Marine Le Pen. REUTERS/Pascal Rossignol
The first round of France’s parliamentary polls on Sunday provided another good election night for the Le Pen family.
Not only did Marine Le Pen, leader of the far right National Front, win an impressive 42 per cent of the vote to take a clear lead in the race to capture the Henin-Beaumont constituency in the north of the country: down south in the Vaucluse department, her niece Marion Marechal-Le Pen also took the lead in her seat, outscoring Jean-Michel Ferrand, the incumbent centre-right UMP deputy, and the socialist candidate, with 35 per cent of the vote. Read more
Welcome to our rolling coverage of the day’s developments in the eurozone.
Today the live blog comes from Paris, as France digests a surge of far right support in the presidential election, but we’ll also be updating you on news from around Europe. All times Paris time.
By Tom Burgis in Paris and Esther Bintliff in London with contributions from FT correspondents around the world.
17.27 That’s about it for our live coverage from Paris today. A quick round-up of the day’s developments.
We leave you with news of a rare moment of accountability in said crisis:
Geir Haarde, the former prime minister of Iceland, has been found guilty of one count of negligence in the run-up to the country’s 2008 banking crash but will receive no punishment. The FT’s Michael Stothard reports from Stockholm:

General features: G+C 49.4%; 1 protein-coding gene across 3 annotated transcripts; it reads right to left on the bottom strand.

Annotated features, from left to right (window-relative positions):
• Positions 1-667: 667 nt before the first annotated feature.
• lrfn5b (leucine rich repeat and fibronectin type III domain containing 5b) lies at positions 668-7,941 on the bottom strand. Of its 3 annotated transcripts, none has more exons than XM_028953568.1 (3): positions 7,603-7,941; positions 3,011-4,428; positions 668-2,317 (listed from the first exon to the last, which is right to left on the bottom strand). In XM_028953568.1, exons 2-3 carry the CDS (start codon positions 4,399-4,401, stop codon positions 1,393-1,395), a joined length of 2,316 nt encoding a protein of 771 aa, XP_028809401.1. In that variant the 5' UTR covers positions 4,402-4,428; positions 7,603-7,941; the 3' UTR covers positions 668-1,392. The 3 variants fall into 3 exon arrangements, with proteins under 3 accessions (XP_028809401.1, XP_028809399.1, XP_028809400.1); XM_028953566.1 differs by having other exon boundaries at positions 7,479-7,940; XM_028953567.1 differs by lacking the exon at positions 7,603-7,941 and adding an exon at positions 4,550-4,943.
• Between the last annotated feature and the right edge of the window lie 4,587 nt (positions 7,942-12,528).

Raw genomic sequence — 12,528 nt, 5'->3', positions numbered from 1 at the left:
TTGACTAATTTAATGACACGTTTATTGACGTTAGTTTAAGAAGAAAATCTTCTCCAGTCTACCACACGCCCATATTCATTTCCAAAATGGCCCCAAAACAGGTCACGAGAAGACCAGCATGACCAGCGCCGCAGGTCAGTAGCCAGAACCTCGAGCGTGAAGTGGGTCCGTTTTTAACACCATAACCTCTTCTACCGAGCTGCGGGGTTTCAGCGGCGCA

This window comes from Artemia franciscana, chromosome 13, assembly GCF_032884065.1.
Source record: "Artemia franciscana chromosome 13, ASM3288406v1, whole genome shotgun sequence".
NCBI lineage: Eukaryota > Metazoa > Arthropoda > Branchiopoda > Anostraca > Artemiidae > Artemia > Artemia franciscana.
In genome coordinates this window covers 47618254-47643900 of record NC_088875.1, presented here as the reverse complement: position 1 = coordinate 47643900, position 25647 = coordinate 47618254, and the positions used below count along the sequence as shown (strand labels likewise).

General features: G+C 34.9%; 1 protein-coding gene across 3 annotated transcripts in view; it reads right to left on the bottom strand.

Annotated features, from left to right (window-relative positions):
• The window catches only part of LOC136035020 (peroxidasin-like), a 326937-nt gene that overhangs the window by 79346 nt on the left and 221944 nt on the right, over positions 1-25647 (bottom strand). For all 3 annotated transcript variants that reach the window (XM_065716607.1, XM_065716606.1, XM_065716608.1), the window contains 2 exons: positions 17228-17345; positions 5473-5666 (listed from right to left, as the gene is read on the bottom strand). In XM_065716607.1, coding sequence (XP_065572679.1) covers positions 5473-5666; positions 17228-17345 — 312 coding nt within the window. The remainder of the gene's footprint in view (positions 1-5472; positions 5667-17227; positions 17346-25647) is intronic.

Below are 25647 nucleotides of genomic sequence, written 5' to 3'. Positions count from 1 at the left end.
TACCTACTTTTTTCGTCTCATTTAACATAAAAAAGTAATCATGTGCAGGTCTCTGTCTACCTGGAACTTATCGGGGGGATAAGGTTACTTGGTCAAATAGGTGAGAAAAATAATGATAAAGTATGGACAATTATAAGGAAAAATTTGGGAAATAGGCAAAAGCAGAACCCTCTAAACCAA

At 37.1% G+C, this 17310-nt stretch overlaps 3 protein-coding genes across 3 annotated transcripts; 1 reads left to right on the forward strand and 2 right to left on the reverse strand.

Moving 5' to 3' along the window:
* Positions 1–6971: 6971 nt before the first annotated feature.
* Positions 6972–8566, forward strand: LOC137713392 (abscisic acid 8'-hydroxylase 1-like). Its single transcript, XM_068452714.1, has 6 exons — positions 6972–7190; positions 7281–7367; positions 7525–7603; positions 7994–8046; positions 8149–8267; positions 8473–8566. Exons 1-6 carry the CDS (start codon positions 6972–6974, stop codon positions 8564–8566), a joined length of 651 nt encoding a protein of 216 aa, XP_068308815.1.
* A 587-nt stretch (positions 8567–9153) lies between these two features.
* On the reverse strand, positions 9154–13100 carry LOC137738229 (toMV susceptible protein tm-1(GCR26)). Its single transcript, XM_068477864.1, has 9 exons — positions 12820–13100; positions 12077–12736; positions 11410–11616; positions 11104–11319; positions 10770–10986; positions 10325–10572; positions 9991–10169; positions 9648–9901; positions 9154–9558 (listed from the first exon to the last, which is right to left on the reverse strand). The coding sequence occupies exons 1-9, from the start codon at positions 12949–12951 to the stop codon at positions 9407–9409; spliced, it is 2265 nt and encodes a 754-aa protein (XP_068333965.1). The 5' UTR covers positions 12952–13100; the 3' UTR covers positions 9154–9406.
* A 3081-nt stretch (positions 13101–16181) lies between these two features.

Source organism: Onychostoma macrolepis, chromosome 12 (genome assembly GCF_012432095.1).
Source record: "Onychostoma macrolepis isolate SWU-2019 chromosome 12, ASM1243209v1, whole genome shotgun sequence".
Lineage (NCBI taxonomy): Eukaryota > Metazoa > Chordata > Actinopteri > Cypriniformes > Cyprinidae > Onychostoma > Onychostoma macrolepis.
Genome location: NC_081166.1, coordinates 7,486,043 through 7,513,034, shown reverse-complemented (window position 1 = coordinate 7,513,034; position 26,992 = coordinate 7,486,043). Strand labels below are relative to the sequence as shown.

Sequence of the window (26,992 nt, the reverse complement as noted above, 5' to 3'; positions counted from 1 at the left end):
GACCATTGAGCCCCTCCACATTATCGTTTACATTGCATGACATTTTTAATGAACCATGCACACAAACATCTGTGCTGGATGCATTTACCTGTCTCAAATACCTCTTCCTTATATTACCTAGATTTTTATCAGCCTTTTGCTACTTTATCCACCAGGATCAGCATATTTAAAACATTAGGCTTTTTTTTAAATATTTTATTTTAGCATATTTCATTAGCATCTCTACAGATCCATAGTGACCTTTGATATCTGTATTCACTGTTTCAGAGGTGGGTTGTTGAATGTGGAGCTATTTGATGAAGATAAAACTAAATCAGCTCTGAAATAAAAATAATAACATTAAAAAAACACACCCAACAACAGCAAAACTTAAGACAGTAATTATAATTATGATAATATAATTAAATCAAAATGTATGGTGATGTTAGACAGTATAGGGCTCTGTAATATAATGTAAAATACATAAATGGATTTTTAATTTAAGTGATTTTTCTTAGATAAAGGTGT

Geir Haarde, the former prime minister of Iceland, has been found guilty of one count of negligence in the run-up to the country’s 2008 banking crash but will receive no punishment.
A special court of impeachment designed to deal with criminal charges against Icelandic government ministers found Mr Haarde guilty of failing to hold dedicated cabinet meetings ahead of the crisis.
But the court cleared him of three more significant charges that could have carried a sentence of up to two years in jail.
The full story is here. À la prochaine… Read more
France's Socialist Party candidate François Hollande greets supporters after a campaign speech in Bordeaux. Getty Images
For a man who stands on the brink of the French presidency, François Hollande is remarkably low-key, as I discovered tonight at his last campaign rally before the first round of voting on Sunday.
Over the weekend President Sarkozy staged a big campaign rally in the Place de la Concorde and Jean-Luc Mélenchon, the far-left candidate, spoke in Marseilles before a crowd estimated at around 100,000. By contrast, tonight Hollande spoke at a suburban park in Bordeaux, before a crowd of just a few thousand. His reception was warm, but there was no sense of fervour. And yet the opinion polls suggest that Hollande will win the decisive second round on May 6th – beating Sarkozy by a wide margin. Read more